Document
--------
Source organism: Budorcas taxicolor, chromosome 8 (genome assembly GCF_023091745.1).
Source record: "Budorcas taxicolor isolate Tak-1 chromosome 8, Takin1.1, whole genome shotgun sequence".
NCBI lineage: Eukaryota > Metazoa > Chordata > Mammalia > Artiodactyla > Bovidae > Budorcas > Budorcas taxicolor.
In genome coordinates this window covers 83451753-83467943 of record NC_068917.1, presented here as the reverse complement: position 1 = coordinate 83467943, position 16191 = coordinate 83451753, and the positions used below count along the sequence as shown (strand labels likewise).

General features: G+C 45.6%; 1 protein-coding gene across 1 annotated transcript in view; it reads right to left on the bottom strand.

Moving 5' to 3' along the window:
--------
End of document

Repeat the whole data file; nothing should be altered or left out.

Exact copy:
Source organism: Budorcas taxicolor, chromosome 8 (genome assembly GCF_023091745.1).
Source record: "Budorcas taxicolor isolate Tak-1 chromosome 8, Takin1.1, whole genome shotgun sequence".
NCBI lineage: Eukaryota > Metazoa > Chordata > Mammalia > Artiodactyla > Bovidae > Budorcas > Budorcas taxicolor.
In genome coordinates this window covers 83451753-83467943 of record NC_068917.1, presented here as the reverse complement: position 1 = coordinate 83467943, position 16191 = coordinate 83451753, and the positions used below count along the sequence as shown (strand labels likewise).

General features: G+C 45.6%; 1 protein-coding gene across 1 annotated transcript in view; it reads right to left on the bottom strand.

Moving 5' to 3' along the window: